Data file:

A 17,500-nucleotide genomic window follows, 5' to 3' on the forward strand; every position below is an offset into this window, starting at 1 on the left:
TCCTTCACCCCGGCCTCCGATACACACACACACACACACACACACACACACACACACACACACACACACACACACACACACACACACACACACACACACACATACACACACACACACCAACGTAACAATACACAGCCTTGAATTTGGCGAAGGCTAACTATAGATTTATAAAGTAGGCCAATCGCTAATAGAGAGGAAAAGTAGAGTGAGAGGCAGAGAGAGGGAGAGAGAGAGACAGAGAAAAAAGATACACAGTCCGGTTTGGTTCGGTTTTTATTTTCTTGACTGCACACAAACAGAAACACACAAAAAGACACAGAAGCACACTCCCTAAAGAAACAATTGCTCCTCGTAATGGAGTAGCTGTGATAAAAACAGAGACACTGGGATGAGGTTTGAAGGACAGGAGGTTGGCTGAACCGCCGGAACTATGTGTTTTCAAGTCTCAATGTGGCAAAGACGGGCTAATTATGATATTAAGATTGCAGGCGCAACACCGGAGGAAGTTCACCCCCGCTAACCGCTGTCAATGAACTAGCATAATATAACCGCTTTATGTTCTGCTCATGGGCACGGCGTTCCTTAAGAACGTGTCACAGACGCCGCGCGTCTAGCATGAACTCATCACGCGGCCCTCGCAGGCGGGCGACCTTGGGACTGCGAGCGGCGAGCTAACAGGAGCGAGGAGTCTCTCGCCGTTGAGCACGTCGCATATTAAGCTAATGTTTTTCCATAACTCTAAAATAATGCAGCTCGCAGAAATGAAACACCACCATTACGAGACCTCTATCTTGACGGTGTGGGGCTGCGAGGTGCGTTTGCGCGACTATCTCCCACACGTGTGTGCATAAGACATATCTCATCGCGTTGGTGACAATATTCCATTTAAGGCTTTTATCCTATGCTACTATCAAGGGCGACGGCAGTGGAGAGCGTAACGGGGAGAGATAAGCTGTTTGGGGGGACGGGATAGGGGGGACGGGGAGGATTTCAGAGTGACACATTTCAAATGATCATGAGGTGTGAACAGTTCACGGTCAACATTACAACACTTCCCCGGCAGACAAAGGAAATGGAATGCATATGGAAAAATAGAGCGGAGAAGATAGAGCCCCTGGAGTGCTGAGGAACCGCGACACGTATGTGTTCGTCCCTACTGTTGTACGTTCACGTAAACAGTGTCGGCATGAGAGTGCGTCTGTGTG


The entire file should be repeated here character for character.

A 17,500-nucleotide genomic window follows, 5' to 3' on the forward strand; every position below is an offset into this window, starting at 1 on the left:
TCCTTCACCCCGGCCTCCGATACACACACACACACACACACACACACACACACACACACACACACACACACACACACACACACACACACACACACACACACATACACACACACACACCAACGTAACAATACACAGCCTTGAATTTGGCGAAGGCTAACTATAGATTTATAAAGTAGGCCAATCGCTAATAGAGAGGAAAAGTAGAGTGAGAGGCAGAGAGAGGGAGAGAGAGAGACAGAGAAAAAAGATACACAGTCCGGTTTGGTTCGGTTTTTATTTTCTTGACTGCACACAAACAGAAACACACAAAAAGACACAGAAGCACACTCCCTAAAGAAACAATTGCTCCTCGTAATGGAGTAGCTGTGATAAAAACAGAGACACTGGGATGAGGTTTGAAGGACAGGAGGTTGGCTGAACCGCCGGAACTATGTGTTTTCAAGTCTCAATGTGGCAAAGACGGGCTAATTATGATATTAAGATTGCAGGCGCAACACCGGAGGAAGTTCACCCCCGCTAACCGCTGTCAATGAACTAGCATAATATAACCGCTTTATGTTCTGCTCATGGGCACGGCGTTCCTTAAGAACGTGTCACAGACGCCGCGCGTCTAGCATGAACTCATCACGCGGCCCTCGCAGGCGGGCGACCTTGGGACTGCGAGCGGCGAGCTAACAGGAGCGAGGAGTCTCTCGCCGTTGAGCACGTCGCATATTAAGCTAATGTTTTTCCATAACTCTAAAATAATGCAGCTCGCAGAAATGAAACACCACCATTACGAGACCTCTATCTTGACGGTGTGGGGCTGCGAGGTGCGTTTGCGCGACTATCTCCCACACGTGTGTGCATAAGACATATCTCATCGCGTTGGTGACAATATTCCATTTAAGGCTTTTATCCTATGCTACTATCAAGGGCGACGGCAGTGGAGAGCGTAACGGGGAGAGATAAGCTGTTTGGGGGGACGGGATAGGGGGGACGGGGAGGATTTCAGAGTGACACATTTCAAATGATCATGAGGTGTGAACAGTTCACGGTCAACATTACAACACTTCCCCGGCAGACAAAGGAAATGGAATGCATATGGAAAAATAGAGCGGAGAAGATAGAGCCCCTGGAGTGCTGAGGAACCGCGACACGTATGTGTTCGTCCCTACTGTTGTACGTTCACGTAAACAGTGTCGGCATGAGAGTGCGTCTGTGTG